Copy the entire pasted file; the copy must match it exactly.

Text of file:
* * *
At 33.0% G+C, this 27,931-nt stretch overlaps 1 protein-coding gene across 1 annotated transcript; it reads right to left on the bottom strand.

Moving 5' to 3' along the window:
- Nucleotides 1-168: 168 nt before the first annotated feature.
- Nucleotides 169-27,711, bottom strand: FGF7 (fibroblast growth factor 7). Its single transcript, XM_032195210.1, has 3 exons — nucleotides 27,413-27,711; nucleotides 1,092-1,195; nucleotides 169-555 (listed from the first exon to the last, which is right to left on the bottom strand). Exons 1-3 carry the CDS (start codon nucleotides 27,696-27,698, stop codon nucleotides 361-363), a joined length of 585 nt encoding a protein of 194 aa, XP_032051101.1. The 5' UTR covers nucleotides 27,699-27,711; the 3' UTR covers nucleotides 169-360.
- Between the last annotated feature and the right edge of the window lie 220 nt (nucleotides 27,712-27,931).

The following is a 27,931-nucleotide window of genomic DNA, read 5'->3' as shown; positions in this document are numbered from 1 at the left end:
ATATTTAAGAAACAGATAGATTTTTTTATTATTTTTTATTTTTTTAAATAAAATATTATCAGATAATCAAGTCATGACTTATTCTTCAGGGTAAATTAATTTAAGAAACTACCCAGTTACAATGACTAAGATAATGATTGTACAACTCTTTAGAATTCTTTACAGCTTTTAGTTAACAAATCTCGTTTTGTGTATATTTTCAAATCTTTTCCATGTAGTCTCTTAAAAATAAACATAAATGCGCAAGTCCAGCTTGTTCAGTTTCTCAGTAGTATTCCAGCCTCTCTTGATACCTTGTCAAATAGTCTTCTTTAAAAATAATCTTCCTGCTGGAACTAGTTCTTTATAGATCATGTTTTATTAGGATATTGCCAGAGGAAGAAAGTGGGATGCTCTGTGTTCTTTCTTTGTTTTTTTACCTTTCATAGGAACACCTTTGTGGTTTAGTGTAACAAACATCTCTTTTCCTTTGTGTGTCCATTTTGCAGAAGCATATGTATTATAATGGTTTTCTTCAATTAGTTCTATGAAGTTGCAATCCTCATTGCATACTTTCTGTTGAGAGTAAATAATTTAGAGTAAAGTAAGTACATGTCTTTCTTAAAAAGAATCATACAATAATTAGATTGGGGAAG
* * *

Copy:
At 33.0% G+C, this 27,931-nt stretch overlaps 1 protein-coding gene across 1 annotated transcript; it reads right to left on the bottom strand.

Moving 5' to 3' along the window:
- Nucleotides 1-168: 168 nt before the first annotated feature.
- Nucleotides 169-27,711, bottom strand: FGF7 (fibroblast growth factor 7). Its single transcript, XM_032195210.1, has 3 exons — nucleotides 27,413-27,711; nucleotides 1,092-1,195; nucleotides 169-555 (listed from the first exon to the last, which is right to left on the bottom strand). Exons 1-3 carry the CDS (start codon nucleotides 27,696-27,698, stop codon nucleotides 361-363), a joined length of 585 nt encoding a protein of 194 aa, XP_032051101.1. The 5' UTR covers nucleotides 27,699-27,711; the 3' UTR covers nucleotides 169-360.
- Between the last annotated feature and the right edge of the window lie 220 nt (nucleotides 27,712-27,931).

The following is a 27,931-nucleotide window of genomic DNA, read 5'->3' as shown; positions in this document are numbered from 1 at the left end:
ATATTTAAGAAACAGATAGATTTTTTTATTATTTTTTATTTTTTTAAATAAAATATTATCAGATAATCAAGTCATGACTTATTCTTCAGGGTAAATTAATTTAAGAAACTACCCAGTTACAATGACTAAGATAATGATTGTACAACTCTTTAGAATTCTTTACAGCTTTTAGTTAACAAATCTCGTTTTGTGTATATTTTCAAATCTTTTCCATGTAGTCTCTTAAAAATAAACATAAATGCGCAAGTCCAGCTTGTTCAGTTTCTCAGTAGTATTCCAGCCTCTCTTGATACCTTGTCAAATAGTCTTCTTTAAAAATAATCTTCCTGCTGGAACTAGTTCTTTATAGATCATGTTTTATTAGGATATTGCCAGAGGAAGAAAGTGGGATGCTCTGTGTTCTTTCTTTGTTTTTTTACCTTTCATAGGAACACCTTTGTGGTTTAGTGTAACAAACATCTCTTTTCCTTTGTGTGTCCATTTTGCAGAAGCATATGTATTATAATGGTTTTCTTCAATTAGTTCTATGAAGTTGCAATCCTCATTGCATACTTTCTGTTGAGAGTAAATAATTTAGAGTAAAGTAAGTACATGTCTTTCTTAAAAAGAATCATACAATAATTAGATTGGGGAAG